US DHS Statement Clarifies, Proves Indian Cultural Minister Ignorant of Facts

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Washington, DC – The US Department of Homeland Security (DHS) recently clarified to Indian American Times a statement by Indian Federal Culture Minister Mahesh Sharma, who had claimed that only eight antiquities were returned to India by the US. Sharma negated the earlier announcement during Indian Prime Minister Narendra Modi’s visit to the US in June, that over 200 cultural artifacts were returned to India.

Replying to a question from Indian American Times, Brendan Raedy, Public Affairs Officer/Spokesperson for US Immigration and Customs Enforcement (ICE) of the DHS said, “In preparation for the repatriation ceremony scheduled during Indian Prime Minister Modi’s visit to Washington, DC, an Indian delegation traveled to Homeland Security Investigations (HSI) New York to view multiple seizures.”

Giving full details of the process, Ready said, “The delegation selected twelve pieces (from 200+) to be transported to Washington, DC for the ceremony at Blair House. Because of limited space at Blair House only five were displayed during the ceremony. All twelve pieces were transferred from Blair House to the Indian Embassy the evening of Monday, June 6th. Mr. J. R. Kerketta of the Embassy took custody of the twelve pieces.”

“HSI (Homeland Security Investigations) New York is in communication with the Indian Consulate in New York and is working towards a mutually acceptable date to schedule the delivery of the remaining pieces,” the DHS official added.

Earlier this month, Sharma made headlines in India when he said in a written reply in the Rajya Sabha (the Upper House of the Indian Parliament), “US authorities have returned only eight antiquities to the Prime Minister of India during his visit to the US.”

Sharma declined to entertain a question regarding the value of the returned antiques in the international market. “It is not the mandate of Archaeological Survey of India to determine the market value of antiques,” he said, adding that the antiques, including a bronze image of Ganesha, were returned voluntarily.

In June, during the ceremony at the Blair House, US Attorney General Lynch said, “The United States is committed to ensuring that no nation is robbed of the objects that inform its identity, shape its traditions and inspire its citizens.”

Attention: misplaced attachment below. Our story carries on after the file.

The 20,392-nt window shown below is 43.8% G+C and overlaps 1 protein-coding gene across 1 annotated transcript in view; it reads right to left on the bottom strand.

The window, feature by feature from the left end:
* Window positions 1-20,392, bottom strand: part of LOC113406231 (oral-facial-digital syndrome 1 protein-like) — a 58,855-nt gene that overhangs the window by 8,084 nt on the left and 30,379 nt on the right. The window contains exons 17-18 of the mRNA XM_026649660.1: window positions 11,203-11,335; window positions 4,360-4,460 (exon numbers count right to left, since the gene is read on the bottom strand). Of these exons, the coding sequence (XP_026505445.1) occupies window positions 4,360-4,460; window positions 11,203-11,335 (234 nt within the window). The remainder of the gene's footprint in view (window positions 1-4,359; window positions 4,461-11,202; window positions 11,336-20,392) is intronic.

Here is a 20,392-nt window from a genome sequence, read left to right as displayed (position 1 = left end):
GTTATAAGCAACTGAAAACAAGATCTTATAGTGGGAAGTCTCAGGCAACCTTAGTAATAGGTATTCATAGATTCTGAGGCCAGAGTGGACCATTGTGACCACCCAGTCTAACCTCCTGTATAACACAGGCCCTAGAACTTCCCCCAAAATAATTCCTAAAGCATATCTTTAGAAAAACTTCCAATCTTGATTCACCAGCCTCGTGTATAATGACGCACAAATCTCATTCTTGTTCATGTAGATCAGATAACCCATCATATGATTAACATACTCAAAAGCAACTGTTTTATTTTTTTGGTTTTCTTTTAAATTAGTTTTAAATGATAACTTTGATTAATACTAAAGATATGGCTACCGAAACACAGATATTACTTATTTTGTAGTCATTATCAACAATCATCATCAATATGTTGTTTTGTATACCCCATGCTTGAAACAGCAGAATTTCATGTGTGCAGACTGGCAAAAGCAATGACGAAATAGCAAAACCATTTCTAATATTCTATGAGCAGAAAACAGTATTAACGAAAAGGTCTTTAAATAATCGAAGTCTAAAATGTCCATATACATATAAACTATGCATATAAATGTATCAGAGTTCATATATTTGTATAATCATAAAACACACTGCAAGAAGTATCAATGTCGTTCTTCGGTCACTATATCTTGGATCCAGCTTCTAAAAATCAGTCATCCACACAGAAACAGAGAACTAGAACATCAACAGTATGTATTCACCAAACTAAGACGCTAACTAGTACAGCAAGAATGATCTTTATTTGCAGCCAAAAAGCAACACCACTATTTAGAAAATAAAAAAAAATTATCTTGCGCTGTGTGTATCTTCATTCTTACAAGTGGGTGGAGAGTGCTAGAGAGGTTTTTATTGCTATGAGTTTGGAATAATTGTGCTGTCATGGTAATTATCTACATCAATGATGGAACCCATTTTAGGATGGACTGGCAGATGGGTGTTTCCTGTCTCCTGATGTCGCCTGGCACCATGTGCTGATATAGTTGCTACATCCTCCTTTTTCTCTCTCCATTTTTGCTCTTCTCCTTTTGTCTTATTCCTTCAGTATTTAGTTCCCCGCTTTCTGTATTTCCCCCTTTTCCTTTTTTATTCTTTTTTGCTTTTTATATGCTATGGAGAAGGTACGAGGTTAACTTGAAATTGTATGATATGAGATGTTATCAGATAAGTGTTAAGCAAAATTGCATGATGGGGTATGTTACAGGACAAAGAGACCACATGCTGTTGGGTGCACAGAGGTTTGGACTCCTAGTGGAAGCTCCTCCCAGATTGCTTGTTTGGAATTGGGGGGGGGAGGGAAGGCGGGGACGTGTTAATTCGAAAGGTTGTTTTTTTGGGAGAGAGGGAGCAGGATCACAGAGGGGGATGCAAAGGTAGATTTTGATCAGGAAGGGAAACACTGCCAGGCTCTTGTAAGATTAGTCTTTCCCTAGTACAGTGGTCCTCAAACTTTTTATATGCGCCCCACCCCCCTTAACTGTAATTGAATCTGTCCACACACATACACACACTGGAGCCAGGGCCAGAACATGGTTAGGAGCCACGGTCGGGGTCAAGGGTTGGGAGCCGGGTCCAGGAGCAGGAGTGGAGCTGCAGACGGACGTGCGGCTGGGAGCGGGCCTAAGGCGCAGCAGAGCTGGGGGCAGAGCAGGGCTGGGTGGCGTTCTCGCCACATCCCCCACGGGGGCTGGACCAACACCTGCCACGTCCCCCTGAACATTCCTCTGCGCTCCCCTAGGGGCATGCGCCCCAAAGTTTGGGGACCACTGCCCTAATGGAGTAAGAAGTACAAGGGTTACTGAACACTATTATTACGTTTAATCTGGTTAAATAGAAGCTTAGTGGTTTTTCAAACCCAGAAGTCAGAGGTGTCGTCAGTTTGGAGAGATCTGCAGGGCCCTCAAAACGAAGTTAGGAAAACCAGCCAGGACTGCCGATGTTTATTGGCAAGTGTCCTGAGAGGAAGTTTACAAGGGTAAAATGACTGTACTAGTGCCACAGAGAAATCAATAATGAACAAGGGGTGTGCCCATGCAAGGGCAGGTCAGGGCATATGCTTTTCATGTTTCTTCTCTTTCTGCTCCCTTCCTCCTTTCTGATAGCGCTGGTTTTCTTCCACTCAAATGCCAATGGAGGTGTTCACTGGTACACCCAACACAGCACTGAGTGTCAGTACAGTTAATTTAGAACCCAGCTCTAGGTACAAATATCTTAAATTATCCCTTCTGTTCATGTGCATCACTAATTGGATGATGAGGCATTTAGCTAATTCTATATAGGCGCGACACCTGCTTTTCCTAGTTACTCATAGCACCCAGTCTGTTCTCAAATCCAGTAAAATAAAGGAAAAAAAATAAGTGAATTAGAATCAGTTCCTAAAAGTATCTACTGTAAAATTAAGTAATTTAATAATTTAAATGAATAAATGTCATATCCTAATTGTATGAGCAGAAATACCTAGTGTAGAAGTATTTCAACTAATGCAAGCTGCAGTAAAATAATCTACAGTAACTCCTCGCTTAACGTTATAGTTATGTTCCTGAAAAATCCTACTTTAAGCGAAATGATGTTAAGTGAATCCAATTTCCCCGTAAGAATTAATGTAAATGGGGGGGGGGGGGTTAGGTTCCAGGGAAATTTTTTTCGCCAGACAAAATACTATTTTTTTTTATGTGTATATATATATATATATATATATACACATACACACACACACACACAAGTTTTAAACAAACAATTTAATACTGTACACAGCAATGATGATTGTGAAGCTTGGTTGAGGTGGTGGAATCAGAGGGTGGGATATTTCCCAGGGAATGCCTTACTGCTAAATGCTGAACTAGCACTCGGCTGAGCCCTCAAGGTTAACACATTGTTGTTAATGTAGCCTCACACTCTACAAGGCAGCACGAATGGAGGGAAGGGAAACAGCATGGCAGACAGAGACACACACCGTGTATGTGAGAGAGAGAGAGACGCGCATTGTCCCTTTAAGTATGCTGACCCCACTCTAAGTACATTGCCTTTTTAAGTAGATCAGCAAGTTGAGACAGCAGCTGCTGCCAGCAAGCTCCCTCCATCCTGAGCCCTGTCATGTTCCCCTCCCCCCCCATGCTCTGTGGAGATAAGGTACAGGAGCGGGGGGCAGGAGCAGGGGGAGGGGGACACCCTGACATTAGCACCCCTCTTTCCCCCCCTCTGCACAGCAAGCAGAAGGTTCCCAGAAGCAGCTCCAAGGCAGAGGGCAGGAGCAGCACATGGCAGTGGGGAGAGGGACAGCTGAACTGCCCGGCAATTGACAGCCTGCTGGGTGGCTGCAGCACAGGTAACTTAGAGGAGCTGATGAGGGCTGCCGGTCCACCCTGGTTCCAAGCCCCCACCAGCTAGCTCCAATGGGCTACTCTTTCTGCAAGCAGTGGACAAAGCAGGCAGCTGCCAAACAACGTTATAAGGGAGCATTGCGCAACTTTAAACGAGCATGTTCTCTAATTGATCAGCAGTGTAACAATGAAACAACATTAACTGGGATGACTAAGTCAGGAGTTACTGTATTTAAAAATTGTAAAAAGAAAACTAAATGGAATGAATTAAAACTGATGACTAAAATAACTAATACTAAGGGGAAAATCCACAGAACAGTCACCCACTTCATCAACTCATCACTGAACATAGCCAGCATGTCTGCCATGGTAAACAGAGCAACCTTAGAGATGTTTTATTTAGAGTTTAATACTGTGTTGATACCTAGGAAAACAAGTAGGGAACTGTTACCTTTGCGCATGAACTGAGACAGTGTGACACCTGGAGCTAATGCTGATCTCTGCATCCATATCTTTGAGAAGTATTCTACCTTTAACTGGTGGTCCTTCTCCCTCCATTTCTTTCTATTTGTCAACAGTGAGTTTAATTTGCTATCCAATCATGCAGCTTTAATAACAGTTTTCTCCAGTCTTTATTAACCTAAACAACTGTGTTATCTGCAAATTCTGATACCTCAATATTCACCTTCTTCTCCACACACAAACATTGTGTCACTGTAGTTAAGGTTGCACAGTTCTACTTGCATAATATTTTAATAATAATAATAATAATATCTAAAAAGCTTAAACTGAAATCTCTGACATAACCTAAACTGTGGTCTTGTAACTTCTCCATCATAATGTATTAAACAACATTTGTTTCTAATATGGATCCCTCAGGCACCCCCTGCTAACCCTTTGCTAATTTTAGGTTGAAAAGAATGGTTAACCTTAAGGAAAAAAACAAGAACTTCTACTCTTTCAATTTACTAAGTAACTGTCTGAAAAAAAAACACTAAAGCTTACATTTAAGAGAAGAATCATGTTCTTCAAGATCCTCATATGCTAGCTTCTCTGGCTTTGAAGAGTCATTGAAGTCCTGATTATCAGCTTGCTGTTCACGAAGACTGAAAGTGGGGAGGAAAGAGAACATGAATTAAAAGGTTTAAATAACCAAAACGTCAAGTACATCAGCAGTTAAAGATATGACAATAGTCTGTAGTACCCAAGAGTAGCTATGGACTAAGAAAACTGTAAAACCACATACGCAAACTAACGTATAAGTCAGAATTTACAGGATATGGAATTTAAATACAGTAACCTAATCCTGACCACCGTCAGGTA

“Today, as part of that ongoing commitment, more than 200 antiquities and cultural artifacts that speak to India’s astounding history and beautiful culture are beginning their journey home. It is my hope – and the hope of the American people – that this repatriation will serve as a sign of our great respect for India’s culture; our deep admiration for its people; and our sincere appreciation for the ties between our nations,” said Lynch.

Speaking at the event, Indian Prime Minister Modi expressed gratitude to US President Barack Obama, “for returning to us these treasures which join us to our past,” adding, “This will evoke great respect among the people of India.”

Secretary of Homeland Security Jeh Johnson said in June, “Protecting the cultural heritage of our global community is important work and we are committed to identifying and returning these priceless items to their countries of origin and rightful owners,” adding, “It’s the responsibility of law enforcement worldwide to ensure criminal smuggling organizations do not profit from the theft of these culturally and historically valuable items.”

The majority of the pieces announced for repatriation in the ceremony were seized during Operation Hidden Idol, an investigation that began in 2007 after HSI special agents received a tip about a shipment of seven crates destined for the United States manifested as “marble garden table sets.” Examination of the shipment in question revealed numerous antiquities. This shipment was imported by Subhash Kapoor, owner of Art of the Past Gallery, who awaits trial in India.

Items returned included religious statues, bronzes and terra cotta pieces, some dating back 2,000 years, looted from some of India’s most treasured religious sites, according to a DHS release. Among the pieces returned is a statue of Saint Manikkavichavakar, a Hindu mystic and poet from the Chola period (circa 850 AD to 1250 AD) stolen from the Sivan Temple in Chennai, India, which is valued at $1.5 million. Also included in the collection is a bronze sculpture of the Hindu god Ganesh estimated to be 1,000 years old.

HSI’s Operation Hidden Idol focused on the activities of former New York-based art dealer Kapoor, currently in custody in India awaiting trial for allegedly looting tens of millions of dollars’ worth of rare antiquities from several nations. Artifacts were also found in the Honolulu Museum and Peabody Essex, who promptly partnered with HSI to surrender illicit cultural property stemming from Kapoor. Additionally, five individuals have been arrested in the United States for their role in the scheme. The estimated value of the artifacts seized so far in the case exceeds $100 million.

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